To research the play's social structure, the actress traveled no farther than her native England. "We have a monarchy ourselves, so it was easy to draw parallels. It's not as rigid as one might think, but you know very well if you're 'in' or 'out.' The upper classes can be as rude or as obscene as they wish - about their lineage and their natural superiority - but they are always rude or obscene with style."

Speaking of style, critics on both sides of the Atlantic certainly like hers. Last seen here on Broadway in Abelard and Heloise, Ms. Rigg - whose only unfulfilled ambition is to direct herself someday - is also known to Americans as the redoubtable Emma Peel, in The Avengers series on television, and for her appearances in such films as On Her Majesty's Secret Service, Theatre of Blood and The Hospital. In England, however, she is considered principally a classical actress, lauded for her work with both the National and the Royal Shakespeare Company.

"The critics back home are always saying I'm 'growing' or 'stretching,'" she laughs. "God knows what they mean by that. I suspect the critical establishment has simply never forgiven me for doing The Avengers, and this is their way of welcoming me back to respectability."

The Avengers, she admits with a grin, was an adventure. "The role of Mrs. Peel was originally written for a man, and although Honor Blackman took it over, the basic attitudes and capabilities of the character were never changed for a woman. There were some subtle differences, though. If you noticed, I was never really a serious threat to the fellows. I'd spend half a shooting fighting off three stuntmen, for example, and then Steed would come along and demolish them all with one stroke of his umbrella."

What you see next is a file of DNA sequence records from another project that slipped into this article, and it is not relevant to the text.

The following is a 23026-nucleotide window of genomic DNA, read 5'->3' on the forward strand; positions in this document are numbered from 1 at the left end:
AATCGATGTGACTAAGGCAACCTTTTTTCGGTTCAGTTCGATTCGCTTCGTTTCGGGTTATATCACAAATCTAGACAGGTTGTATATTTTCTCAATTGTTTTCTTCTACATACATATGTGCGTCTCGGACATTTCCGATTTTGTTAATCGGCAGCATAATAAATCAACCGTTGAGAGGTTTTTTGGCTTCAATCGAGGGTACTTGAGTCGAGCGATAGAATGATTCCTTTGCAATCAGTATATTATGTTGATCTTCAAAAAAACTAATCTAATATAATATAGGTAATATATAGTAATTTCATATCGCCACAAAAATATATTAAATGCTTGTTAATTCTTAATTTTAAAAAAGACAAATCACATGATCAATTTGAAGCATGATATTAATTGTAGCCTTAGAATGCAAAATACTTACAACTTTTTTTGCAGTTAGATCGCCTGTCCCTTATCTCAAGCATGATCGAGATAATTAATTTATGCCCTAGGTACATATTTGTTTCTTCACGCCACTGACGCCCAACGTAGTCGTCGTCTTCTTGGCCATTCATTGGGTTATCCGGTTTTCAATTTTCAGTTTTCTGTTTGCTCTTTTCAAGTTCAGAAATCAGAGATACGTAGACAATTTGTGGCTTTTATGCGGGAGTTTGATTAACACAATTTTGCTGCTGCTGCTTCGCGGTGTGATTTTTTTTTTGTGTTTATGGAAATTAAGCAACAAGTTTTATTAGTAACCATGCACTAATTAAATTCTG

Most of her memories of the memorable Mrs. Peel and cohorts appear to be strongly tinged with amusement. "That show catered to every kinky thing imaginable - and no wonder, considering some of the writers we had. We had a foot fetishist I'll never forget. That's why I was always being photographed in leather boots, with my feet stuck in the air somehow. Another one was fascinated by bondage, so for another string of shows I was always getting tied up in some outlandish way. And the leather! God, I never thought I'd get out of all that leather."

Although she insists that her work in television and movies has sharpened her technical skills as an actress, she candidly admits its economic and sidebar benefits. But English actors are not afraid to do something trashy, for whatever reason," she says. "In England we juggle far more than you do here. For example, I was doing a CBS television special at the same time I was appearing in the West End, in John Dexter's production of Pygmalion. And when I was doing Stoppard's Jumpers, and already in rehearsals for Macbeth, I was making a horror film called Theatre of Blood. Now, I ask you - what better apprenticeship could there be for Lady Macbeth than Theatre of Blood?